Although there's a number of interesting articles, like the one that addresses how to best educate children (an enduring topic to this day), it's more fun to focus on the ads and the shorter features. And with bitter cold, slippery roads and loads of holiday chores that still loom for probably most of us, fun is what's needed! So let's get started:
One of the more distinctive-looking cars of that time, the AMC Pacer. One of my high school friends drove one and loved it.
Remember when anti-perspirants came in aerosol form? The solid stick form seemed odd when it first came out, but is so much easier to apply.
A veritable sea of dark brown, courtesy of the Sears Colormates collection of towels, bath carpets, shower draperies and accessories. If you didn't care for dark brown, you could choose from 14 other colors. Imagine this look in purple, bubblegum pink or red, for instance - if you dare!
Ah, yes, the good old days of phone service, with the timing of calls for when the rates were cheapest. I imagine this concept must seem pretty quaint to younger people today.
Dark-hued solids must have been "in" that year, as these two colors were also among those featured in the Colormates line! Check out those wide-legged pants too - I remember the term "elephant bells" being used around this time.
Loud plaid jackets were popular then, though upon looking at them now, it's hard to understand why. The man modeling the jacket was a school principal, but he looks more like a used car salesperson to me - as does his wife, who cut down the jacket to make it her own (she was actually a sewing expert and lecturer).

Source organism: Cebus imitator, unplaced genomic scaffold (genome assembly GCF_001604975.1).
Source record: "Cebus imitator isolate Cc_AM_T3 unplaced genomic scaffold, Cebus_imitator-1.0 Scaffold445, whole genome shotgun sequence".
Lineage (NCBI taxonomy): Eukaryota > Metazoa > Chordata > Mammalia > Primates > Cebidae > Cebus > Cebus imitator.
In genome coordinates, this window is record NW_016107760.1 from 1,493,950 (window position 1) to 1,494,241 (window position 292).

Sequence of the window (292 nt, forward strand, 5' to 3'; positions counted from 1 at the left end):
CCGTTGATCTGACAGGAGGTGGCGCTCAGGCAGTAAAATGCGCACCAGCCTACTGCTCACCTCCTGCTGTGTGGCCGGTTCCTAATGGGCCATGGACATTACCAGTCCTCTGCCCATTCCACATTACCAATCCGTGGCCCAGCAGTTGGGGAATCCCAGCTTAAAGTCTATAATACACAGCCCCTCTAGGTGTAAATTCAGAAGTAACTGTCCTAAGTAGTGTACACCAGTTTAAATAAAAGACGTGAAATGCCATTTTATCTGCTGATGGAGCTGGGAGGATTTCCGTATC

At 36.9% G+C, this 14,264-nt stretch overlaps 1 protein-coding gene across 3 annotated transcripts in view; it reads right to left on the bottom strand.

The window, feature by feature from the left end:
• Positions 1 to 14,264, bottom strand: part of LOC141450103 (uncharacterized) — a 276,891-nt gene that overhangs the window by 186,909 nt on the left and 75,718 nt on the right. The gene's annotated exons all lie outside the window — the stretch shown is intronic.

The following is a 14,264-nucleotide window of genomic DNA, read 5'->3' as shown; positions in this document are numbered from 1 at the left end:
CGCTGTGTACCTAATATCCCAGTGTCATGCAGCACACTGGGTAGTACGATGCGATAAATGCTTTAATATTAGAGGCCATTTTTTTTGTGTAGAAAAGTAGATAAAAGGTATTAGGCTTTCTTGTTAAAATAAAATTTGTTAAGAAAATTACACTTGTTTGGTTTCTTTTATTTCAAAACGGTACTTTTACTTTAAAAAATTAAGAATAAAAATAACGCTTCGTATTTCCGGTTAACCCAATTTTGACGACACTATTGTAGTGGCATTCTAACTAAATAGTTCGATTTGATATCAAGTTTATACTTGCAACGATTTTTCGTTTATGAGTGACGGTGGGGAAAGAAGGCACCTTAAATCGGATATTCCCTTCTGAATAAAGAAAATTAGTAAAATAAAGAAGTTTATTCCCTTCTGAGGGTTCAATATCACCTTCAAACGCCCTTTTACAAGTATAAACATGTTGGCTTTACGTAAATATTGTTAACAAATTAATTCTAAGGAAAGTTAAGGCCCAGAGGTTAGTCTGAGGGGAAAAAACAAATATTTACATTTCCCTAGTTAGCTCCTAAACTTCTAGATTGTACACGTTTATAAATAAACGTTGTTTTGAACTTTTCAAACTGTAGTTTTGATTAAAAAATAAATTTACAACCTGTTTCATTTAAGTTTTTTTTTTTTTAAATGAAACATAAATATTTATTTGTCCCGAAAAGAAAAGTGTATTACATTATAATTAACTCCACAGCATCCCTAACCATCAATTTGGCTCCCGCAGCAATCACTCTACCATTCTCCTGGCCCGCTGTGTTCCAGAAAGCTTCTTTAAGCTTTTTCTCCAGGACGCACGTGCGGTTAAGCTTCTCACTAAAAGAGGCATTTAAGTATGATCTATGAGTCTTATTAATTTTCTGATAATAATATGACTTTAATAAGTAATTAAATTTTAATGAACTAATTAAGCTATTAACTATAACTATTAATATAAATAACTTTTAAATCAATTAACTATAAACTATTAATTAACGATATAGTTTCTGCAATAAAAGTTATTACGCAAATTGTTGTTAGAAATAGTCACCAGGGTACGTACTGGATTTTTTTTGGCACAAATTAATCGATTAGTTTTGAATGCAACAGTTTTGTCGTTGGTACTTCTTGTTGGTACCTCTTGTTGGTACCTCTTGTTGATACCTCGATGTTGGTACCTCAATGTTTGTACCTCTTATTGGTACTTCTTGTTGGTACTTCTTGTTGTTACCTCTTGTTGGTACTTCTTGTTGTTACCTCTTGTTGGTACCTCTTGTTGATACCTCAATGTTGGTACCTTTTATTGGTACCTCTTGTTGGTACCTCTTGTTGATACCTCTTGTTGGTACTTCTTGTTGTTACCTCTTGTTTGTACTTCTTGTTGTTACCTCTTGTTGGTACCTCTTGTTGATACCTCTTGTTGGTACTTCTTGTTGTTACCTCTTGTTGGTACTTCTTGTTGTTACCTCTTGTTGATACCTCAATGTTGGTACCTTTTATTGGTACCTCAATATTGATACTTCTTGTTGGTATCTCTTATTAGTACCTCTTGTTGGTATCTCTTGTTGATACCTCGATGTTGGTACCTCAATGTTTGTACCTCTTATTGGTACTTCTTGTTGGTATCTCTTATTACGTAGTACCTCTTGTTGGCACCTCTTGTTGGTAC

Bless her heart, the featured woman, Jo Ann York, fed her family on $16.00/week. (According to the US Inflation Calculator, that sum would be equivalent to around $69.50 in today's money). I recall inflation running rampant back then, so keeping the food budget so low must have taken some effort! She kept food costs down much the same way my folks did that year - simple meals and very little in the way of convenience foods.
Since my folks avoided convenience foods, we didn't have these Hormel individual serving-size canned entrees. Judging from the selections, I figure it was just as well:
Sure, some of these may sound good, but I wondered how they tasted - Beef Goulash in a can? Shudder.
But here's a lunch item I recall:
Lunchboxes with matching thermoses! These are considered collectibles now.
Cigarette ad. I was a high school freshman in 1975, and I remember that it was considered "cool" to smoke, even though the health hazards were well-known even then. I am glad I never even considered taking up this habit.
I don't recall this pet food brand - it French's, a name I associate with mustard. But I thought this was a cute concept - People-shaped crackers! I noted the occupations: mailmen, milkmen, policemen - and they probably figured dogcatchers were all men too.
(Which reminds me of an older gent I used to know - when women began joining police and fire departments, he referred to them as "lady policemen" and "lady firemen". I don't recall if he ever switched to gender-neutral terms like "police officer" and "firefighter". No matter - he was a dear man anyway!)
I don't have a fireplace, so I can't try this out. I've not seen this project anywhere else, so thought it was interesting.
These handcrafted desk accessories would still be useful to have on hand today, and the directions look fairly easy. But what interested me the most was that the projects were credited to one Annette Hollander. There's a paper arts store, Hollander's, in Ann Arbor, MI, run by Annette's son and daughter-in-law. I remember seeing items similar to these being sold at Hollander's back in the 1990's - in fact, I bought a couple of small desk accessories there. If I'd only had this issue of Woman's Day back then! I could have made my own.
That's it for my blast from the past. I enjoyed this look back and I hope you did too!